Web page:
Bush's No. 2 gives no quarter and plays for all the marbles
Far from being chastened by recent setbacks, including the indictment of his chief of staff, Vice President Dick Cheney is thumbing his nose at his critics--and encouraging President Bush to do the same. "Bush and Cheney are standing as one," says a prominent Republican who regularly advises the White House. "Their strategy is to get the conservative base solidified again, and Cheney is key because he is the administration's main link to the right."
Cheney is described by White House insiders as combative and eager to rally the GOP faithful. As part of that effort, he will continue to ride the Republican fundraising circuit in advance of next year's midterm elections, as he did last Friday, headlining events in Cincinnati and Bloomfield Hills, Mich.
Behind the scenes, Cheney is feeding Bush's instinct never to give ground when under attack, White House advisers say, despite rising concern among Republicans that the president doesn't realize the depth of his political trouble. With Bush's job-approval ratings at historic lows, 52 percent of Americans think the indictment of Cheney's former chief of staff Lewis "Scooter" Libby reflects broader ethics problems in the administration, according to a Washington Post/ABC News Poll.
Bush's decision to nominate Judge Samuel Alito to the Supreme Court is just the latest manifestation of the White House's hang-tough stance, along with Cheney's selection of hard-liner aides John Hannah and David Addington to replace Libby, who held the dual posts of vice presidential chief of staff and national security adviser. A senior adviser to Cheney describes Addington and Hannah as "two people with very long and distinguished careers serving the American people." But they have many critics. Hannah, newly promoted to Cheney's national security adviser, had been Libby's deputy and was instrumental in making exaggerated or questionable prewar arguments that Saddam Hussein's regime had specific links to terrorism. Addington, a longtime Cheney confidant who is now his chief of staff, has advocated limiting the rights of suspected terrorists, argued that torture of suspects might be justified in some cases, and pressed for expanding presidential power. Says a former adviser to a Republican president: "In some ways, Cheney is closing a wall around himself."
The CIA case has Bush aides deeply worried because it has the potential to do far more damage to the White House. The president's top aide, Karl Rove, remains under investigation, and his fate is uncertain. Libby's indictment states that he had multiple conversations with government officials, including people at the White House and the CIA, about Valerie Plame, the CIA operative at the center of the leak investigation. If the case proceeds to trial, Special Counsel Patrick Fitzgerald will try to show that Libby knew Plame was a CIA operative, and to do that, he will have to call as witnesses officials at the White House, the CIA, and presumably the State Department.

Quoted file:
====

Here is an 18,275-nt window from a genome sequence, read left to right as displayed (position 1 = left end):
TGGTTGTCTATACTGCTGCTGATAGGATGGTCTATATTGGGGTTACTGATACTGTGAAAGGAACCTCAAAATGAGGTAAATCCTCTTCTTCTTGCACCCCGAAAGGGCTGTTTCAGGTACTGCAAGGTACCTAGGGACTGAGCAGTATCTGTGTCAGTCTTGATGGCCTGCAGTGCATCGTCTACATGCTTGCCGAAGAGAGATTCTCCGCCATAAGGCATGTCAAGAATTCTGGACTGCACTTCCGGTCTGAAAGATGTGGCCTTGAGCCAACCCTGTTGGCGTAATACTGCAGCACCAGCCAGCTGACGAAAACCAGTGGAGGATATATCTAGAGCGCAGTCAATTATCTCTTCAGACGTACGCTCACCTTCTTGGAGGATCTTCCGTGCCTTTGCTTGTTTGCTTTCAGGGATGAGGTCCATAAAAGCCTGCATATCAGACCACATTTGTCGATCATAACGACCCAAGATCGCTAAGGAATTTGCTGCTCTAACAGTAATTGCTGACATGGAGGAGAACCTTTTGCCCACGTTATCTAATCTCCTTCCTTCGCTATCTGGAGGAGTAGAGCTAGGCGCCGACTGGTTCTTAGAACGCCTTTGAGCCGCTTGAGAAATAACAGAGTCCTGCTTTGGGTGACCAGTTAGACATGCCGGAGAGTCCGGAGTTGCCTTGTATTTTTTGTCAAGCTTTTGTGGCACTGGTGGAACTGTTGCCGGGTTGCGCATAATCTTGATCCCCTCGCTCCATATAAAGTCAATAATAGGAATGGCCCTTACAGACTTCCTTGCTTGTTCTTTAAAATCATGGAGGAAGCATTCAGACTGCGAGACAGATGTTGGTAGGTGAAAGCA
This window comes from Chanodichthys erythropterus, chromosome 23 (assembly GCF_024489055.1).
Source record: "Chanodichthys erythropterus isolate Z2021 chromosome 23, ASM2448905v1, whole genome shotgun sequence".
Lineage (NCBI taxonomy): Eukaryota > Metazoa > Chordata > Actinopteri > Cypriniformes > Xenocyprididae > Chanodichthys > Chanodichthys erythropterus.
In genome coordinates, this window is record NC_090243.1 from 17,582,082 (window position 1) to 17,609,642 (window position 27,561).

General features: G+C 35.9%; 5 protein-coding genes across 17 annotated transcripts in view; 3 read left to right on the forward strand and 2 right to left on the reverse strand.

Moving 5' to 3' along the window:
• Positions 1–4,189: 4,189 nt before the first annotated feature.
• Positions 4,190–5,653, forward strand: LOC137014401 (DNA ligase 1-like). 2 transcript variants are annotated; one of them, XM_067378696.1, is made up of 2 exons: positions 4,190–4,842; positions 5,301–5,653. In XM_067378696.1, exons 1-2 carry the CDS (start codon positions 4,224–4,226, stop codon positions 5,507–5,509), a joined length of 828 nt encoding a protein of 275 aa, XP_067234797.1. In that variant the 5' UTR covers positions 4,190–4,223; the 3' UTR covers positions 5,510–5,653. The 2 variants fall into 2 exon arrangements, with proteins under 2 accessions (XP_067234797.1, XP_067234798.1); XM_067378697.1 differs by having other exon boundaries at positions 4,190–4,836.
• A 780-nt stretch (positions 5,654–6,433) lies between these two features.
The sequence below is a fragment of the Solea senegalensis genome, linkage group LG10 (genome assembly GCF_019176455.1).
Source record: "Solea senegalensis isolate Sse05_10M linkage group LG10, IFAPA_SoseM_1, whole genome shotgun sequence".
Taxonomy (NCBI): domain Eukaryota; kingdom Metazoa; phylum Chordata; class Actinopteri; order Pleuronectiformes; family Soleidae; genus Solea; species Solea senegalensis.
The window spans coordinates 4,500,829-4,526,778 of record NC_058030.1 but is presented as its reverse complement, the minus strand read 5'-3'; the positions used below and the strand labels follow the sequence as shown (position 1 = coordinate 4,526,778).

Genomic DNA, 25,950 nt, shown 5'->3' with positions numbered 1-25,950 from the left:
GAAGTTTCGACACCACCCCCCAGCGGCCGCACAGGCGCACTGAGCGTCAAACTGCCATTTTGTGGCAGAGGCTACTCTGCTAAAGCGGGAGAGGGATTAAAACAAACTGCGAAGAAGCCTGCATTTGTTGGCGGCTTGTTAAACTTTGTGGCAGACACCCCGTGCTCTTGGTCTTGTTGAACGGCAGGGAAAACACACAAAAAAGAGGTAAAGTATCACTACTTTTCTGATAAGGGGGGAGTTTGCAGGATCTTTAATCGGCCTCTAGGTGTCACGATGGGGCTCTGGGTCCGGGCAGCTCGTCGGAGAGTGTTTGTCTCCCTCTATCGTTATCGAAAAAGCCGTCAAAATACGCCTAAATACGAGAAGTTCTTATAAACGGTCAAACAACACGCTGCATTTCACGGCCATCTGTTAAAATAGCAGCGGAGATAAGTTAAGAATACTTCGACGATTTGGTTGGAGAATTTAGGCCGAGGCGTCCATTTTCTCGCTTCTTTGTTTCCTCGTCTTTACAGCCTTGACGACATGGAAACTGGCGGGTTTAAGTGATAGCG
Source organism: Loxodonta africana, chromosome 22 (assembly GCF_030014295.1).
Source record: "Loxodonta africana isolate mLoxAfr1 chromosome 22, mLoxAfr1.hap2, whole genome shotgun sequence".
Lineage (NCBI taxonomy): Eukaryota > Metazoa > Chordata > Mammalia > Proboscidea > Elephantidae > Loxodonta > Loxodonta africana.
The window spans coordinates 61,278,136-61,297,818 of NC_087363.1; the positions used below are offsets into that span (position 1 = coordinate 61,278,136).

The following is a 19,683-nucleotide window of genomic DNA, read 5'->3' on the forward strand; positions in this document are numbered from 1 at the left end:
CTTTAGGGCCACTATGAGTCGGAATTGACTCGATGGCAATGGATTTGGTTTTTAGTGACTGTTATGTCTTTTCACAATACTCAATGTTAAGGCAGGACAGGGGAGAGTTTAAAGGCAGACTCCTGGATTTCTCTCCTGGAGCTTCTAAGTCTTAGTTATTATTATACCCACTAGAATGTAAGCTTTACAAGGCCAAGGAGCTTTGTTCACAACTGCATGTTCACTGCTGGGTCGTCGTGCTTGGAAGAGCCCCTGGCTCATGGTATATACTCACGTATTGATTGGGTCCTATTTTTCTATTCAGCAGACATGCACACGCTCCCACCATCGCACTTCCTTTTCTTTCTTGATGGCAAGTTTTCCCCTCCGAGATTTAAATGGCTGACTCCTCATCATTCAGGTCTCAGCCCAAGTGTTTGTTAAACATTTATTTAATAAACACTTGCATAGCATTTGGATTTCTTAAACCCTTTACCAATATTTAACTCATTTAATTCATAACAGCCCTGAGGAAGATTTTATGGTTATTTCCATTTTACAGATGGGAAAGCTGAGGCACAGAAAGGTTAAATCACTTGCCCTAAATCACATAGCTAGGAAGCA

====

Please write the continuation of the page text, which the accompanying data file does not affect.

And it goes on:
According to the indictment, Libby told the grand jury that when he spoke with reporters, he didn't know Plame was a CIA operative. He testified that reporters told him about her CIA ties. Fitzgerald says Libby had confirmed her CIA employment earlier. This brings Cheney into the case. In the event of a trial, Cheney will almost certainly have to testify in some way, assuming the grand jury is correct that Cheney was one of the senior officials who identified Plame to Libby as a CIA employee. Cheney could try to avoid testifying by asserting executive privilege, but more than likely his lawyers would have to work out a way to have him provide his testimony without actually appearing in court.
President Bush, meanwhile, is thinking in bigger terms. Friends say he has decided that he will never catch a break from the Democrats or the media--on the CIA case or anything else--so he will govern from the right, as he did on most issues in his first term. "He seems content to remain a 51-percent president, unlike other presidents who wanted to increase their job approval far beyond that," says a friend. "In fact, as long as he gets one more vote than the other side, he seems happy."
With Edward T. Pound and Kevin Whitelaw
This story appears in the November 14, 2005 print edition of U.S. News & World Report.